The Two Fundamental Kinds of Business Rules Where They Come From and Why They Are What They Are

Ronald G.  Ross
Ronald G. Ross Co-Founder & Principal, Business Rule Solutions, LLC , Executive Editor, Business Rules Journal and Co-Chair, Building Business Capability (BBC) Read Author Bio       || Read All Articles by Ronald G. Ross

The SBVR[1] definition for rule is deeply embedded in formal logic, which deals with propositions.  In modal logic, propositions can claim different modes.  For business rules the two relevant modes are alethic and deontic.

  • Alethic rules are true 'by definition'.  As such they cannot be violated.  They are about how concepts, knowledge, or information are defined or structured.

  • Deontic rules are rules that can be violated.  They are rules about behavior, not concepts, knowledge, or information.  Deontic rules are really about people, what they must and must not do, even if their activity (and the rules) are automated.

Both kinds of rules are important, of course, but deontic rules — people rules — are especially so since, ultimately, businesses are about the activity of people.  This situation is very different than in the semantic web, for example, where it's all about only knowledge.

Under modal logic, every rule must therefore 'claim' one of two modes.  (In practice, the 'claim' arises naturally from the syntax of a rule statement or as a meta-property.)

  • Alethic implications (rules) are established by 'claiming' necessity.  Things are necessarily true.  A concept is what it is; says what it says.  That's just the way things are.

  • Deontic implications (rules) are established by 'claiming' obligation.  Behavior is 'obliged' to follow the rule.  But, of course, people don't always follow the rules so there can be violations.  Major difference.

So a rule 'claims' either necessity or obligation, which establishes what kind of rule it is.  Therefore the SBVR definitions for the two kinds of rule are:

  • Definitional rule:  rule that is a claim of necessity

  • Behavioral rule:  business rule that is a claim of obligation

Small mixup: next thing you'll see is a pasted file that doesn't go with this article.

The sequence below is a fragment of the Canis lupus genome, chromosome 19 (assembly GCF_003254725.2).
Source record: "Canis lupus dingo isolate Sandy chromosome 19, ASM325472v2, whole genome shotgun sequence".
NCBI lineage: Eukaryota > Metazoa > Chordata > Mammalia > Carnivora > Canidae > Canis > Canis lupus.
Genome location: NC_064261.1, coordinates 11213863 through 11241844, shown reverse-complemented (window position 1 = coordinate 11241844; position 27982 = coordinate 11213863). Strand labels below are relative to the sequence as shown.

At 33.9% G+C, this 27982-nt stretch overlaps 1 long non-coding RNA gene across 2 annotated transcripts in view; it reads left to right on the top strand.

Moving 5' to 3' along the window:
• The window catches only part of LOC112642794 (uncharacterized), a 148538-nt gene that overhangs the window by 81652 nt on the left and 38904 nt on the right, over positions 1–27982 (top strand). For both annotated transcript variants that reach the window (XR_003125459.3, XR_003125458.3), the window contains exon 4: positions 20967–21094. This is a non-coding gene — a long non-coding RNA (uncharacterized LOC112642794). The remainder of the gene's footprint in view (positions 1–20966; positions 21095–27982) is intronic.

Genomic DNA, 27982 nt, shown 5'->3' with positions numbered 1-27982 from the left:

Why doesn't the definition for definitional rule say "business rule" like the one for behavioral rule?  Because some definitional rules are not 'under business jurisdiction' (in other words, business has no choice about them).  Examples include the 'law' of gravity and all the rules of mathematics.  Those rules are simply universally true.

I recommend the following pragmatic definitions for business analysts.

  • Definitional rule:   a rule that indicates something is necessarily true (or untrue); a rule that is intended as a definitional criterion for concepts, knowledge, or information

  • Behavioral rule:  a business rule that places an obligation (or prohibition) on conduct, action, practice, or procedure; a business rule whose purpose is to shape (govern) day-to-day business activity
Synonyms:  Early in the development of SBVR, I introduced the terms structural rule and operative rule for the two kinds of rules, respectively.  That was before the full implications of modal logic became clear.  Since then the terms definitional rule and behavioral rule have become preferred, even in all internal SBVR discussion.  The synonyms, however, remain valid.

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[1]  For more information about SBVR see the SBVR Insider section on  return to article

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Standard citation for this article:

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Ronald G. Ross, "The Two Fundamental Kinds of Business Rules Where They Come From and Why They Are What They Are" Business Rules Journal, Vol. 15, No. 11, (Nov. 2014)

About our Contributor:

Ronald  G. Ross
Ronald G. Ross Co-Founder & Principal, Business Rule Solutions, LLC , Executive Editor, Business Rules Journal and Co-Chair, Building Business Capability (BBC)

Ronald G. Ross is Principal and Co-Founder of Business Rule Solutions, LLC, where he actively develops and applies the BRS Methodology including RuleSpeak®, DecisionSpeak and TableSpeak.

Ron is recognized internationally as the "father of business rules." He is the author of ten professional books including the groundbreaking first book on business rules The Business Rule Book in 1994. His newest are:

Ron serves as Executive Editor of and its flagship publication, Business Rules Journal. He is a sought-after speaker at conferences world-wide. More than 50,000 people have heard him speak; many more have attended his seminars and read his books.

Ron has served as Chair of the annual International Business Rules & Decisions Forum conference since 1997, now part of the Building Business Capability (BBC) conference where he serves as Co-Chair. He was a charter member of the Business Rules Group (BRG) in the 1980s, and an editor of its Business Motivation Model (BMM) standard and the Business Rules Manifesto. He is active in OMG standards development, with core involvement in SBVR.

Ron holds a BA from Rice University and an MS in information science from Illinois Institute of Technology. Find Ron's blog on For more information about Ron visit Tweets: @Ronald_G_Ross

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